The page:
The Point

Posts Tagged ‘marketing’

Sep

Research Reveals Digital Marketers are Sleep Deprived & Unconfident

digital marketers

76% of marketers say marketing has changed more in the past two years than the past 50 years prior.

They say they’re confused, lost, unsure, ineffective or some variation there of.

When reading the research, from Adobe—which is colored by a large chunks of editorial—one might gather marketers don’t know what they’re doing. If that’s not fair, you could conclude marketers know what they’re doing, but don’t know if they should be doing it.

Seriously. That’s what I got. Read it and share your take.

Whatever your take, numbers are numbers. Here are the first few:

  • 48% of digital marketers feel highly proficient.
  • Just 40% think their marketing is effective.
  • How many strongly state their digital marketing is working? 9%.

Care to hand over your budget to these people?

Marketers can’t count sheep.

Proceed with caution. Here are more bone-chilling stats.

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Jul

Marketing Experts Reveal What the Future Holds

Is marketing the same thing as advertising?

Michael Brenner - future of marketingMarketing expert Michael Brenner (SAP, Business2Community, B2B Marketing Insider) just published a great eBook titled, “The B2B Marketing Insider’s Future of Marketing Series.” In its introduction, Michael writes, “Most people think marketing is the same thing as advertising.”

Do you?

Michael writes…

“To me, it has always been about helping the buyer on their journey through customer-focused communication. Now social media networks and mobile internet access are making content the hot new thing in marketing. Content our customers want. Content our customers can consume whenever and wherever they want. 

This was my prediction about the future of marketing. That the truly “social business” will use all of its employee resources to communicate with buyers, customers, partners and potential future employees. And marketing can play the leading role in helping us make this transition.”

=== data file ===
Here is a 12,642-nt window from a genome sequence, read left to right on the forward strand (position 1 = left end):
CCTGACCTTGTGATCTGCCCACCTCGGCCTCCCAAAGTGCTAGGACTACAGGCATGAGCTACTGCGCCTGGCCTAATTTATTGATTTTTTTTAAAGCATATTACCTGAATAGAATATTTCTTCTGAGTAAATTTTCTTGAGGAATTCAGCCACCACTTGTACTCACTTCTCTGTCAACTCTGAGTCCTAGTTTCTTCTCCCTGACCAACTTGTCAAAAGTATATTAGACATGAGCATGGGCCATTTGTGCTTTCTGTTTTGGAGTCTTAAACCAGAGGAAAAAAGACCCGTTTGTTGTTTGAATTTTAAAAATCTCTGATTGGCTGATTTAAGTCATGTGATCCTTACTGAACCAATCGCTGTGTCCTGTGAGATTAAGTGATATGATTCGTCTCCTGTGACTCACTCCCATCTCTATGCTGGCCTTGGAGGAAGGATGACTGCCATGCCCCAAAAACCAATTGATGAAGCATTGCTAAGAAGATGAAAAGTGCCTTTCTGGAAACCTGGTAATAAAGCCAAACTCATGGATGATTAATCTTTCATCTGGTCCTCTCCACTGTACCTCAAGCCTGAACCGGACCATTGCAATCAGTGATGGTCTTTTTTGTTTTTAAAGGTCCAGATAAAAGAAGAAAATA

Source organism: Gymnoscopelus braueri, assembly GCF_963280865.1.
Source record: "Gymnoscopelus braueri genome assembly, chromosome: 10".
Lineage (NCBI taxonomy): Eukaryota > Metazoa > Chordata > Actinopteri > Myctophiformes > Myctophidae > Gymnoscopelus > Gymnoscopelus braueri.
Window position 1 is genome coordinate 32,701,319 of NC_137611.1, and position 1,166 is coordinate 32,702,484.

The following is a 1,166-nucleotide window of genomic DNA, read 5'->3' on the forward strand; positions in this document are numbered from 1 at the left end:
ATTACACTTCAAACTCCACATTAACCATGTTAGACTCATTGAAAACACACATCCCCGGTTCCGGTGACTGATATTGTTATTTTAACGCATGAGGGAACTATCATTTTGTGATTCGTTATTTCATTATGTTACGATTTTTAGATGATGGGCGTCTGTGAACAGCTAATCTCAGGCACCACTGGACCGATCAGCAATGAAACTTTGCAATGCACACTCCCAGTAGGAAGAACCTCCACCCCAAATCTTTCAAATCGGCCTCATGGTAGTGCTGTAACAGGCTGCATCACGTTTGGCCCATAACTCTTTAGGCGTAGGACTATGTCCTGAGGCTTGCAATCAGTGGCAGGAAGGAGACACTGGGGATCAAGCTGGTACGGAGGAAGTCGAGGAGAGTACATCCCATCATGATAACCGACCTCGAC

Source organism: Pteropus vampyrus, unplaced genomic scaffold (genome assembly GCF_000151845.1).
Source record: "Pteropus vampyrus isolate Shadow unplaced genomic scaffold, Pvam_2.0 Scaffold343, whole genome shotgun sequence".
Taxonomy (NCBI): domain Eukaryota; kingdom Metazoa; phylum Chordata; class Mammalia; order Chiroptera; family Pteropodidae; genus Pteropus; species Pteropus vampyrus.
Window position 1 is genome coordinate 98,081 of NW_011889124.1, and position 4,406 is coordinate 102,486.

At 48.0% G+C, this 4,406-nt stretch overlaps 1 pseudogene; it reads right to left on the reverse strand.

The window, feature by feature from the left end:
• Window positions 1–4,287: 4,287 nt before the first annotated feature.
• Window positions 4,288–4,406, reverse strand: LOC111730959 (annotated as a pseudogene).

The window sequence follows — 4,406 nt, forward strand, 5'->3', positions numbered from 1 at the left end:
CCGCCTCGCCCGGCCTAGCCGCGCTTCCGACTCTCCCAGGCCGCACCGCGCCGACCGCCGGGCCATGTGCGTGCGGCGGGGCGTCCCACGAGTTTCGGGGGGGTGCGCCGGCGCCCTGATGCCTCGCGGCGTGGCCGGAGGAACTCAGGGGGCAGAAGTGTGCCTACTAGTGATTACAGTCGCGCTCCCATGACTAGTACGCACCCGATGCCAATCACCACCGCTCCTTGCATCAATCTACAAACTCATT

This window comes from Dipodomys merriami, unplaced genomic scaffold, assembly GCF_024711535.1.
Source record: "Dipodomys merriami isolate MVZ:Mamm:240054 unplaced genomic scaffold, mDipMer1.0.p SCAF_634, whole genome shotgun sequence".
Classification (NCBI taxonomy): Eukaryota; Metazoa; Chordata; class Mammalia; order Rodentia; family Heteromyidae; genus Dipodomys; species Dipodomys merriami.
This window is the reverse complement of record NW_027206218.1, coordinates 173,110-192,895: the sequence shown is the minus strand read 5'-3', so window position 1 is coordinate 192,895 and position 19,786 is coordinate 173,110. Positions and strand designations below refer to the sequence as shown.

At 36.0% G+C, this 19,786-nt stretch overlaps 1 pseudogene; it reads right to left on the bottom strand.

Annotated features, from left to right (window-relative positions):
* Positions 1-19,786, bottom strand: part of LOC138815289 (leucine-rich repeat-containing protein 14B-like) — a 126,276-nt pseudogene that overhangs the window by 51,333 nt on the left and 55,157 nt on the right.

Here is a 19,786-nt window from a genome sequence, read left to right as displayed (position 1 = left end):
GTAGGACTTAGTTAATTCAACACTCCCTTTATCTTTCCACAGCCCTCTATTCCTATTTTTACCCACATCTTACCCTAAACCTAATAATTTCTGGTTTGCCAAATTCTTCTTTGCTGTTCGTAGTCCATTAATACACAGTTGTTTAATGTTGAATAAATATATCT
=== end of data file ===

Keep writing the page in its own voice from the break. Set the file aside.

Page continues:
Then, he asks the experts. Here are the insights they provided.

May

Call to Action: Tell Your Customers Where to Go

21 Pointers to Sharpen Your Website: Part 7

It sucks to be in advertising and before you even ask I’ll tell you why.  The marketing pundits of today (who I mostly like and respect) have tagged us crusty old advertising fossils as bad guys. We’re mad men. Con men. The more sensitive types may just call us liars.  And then, who’s the dirtiest rottenest of the liars? Copywriters, of course. Having been one of those for more years than I want to admit, it’s a wonder I sleep at night.

But don’t go turning your back on my profession quite so fast. We’re not so bad. Sometimes we are sincere. Sometimes we believe in the products we peddle. And sometimes we have good ideas.

My point is we’re not 100% full of it. Sometimes we call ‘em as we see ‘em. And sometimes the wisdom we came to be known for back in the days of newspapers and network television actually apply to online marketing.

Case in point is the thing us old word slingers call the “call to action.” It’s a good label. It’s a good thing. And if you decide to hear me out, it’s very possible you’ll go where I ask you to and do what I want you to do.

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Mar

Inbound Marketing Works: A Copywriter’s Success Story

I want to tell you a little success story. I’d like to help you understand the strategy that made it work. Additionally, I’d like to help you understand why the same strategy can be the most effective marketing tactic your company will ever take. In the process, I also want to share some powerful proof points with you, actual numbers, numbers that indicate traditional media-based advertising is a money pit compared to the goldmine that is inbound marketing.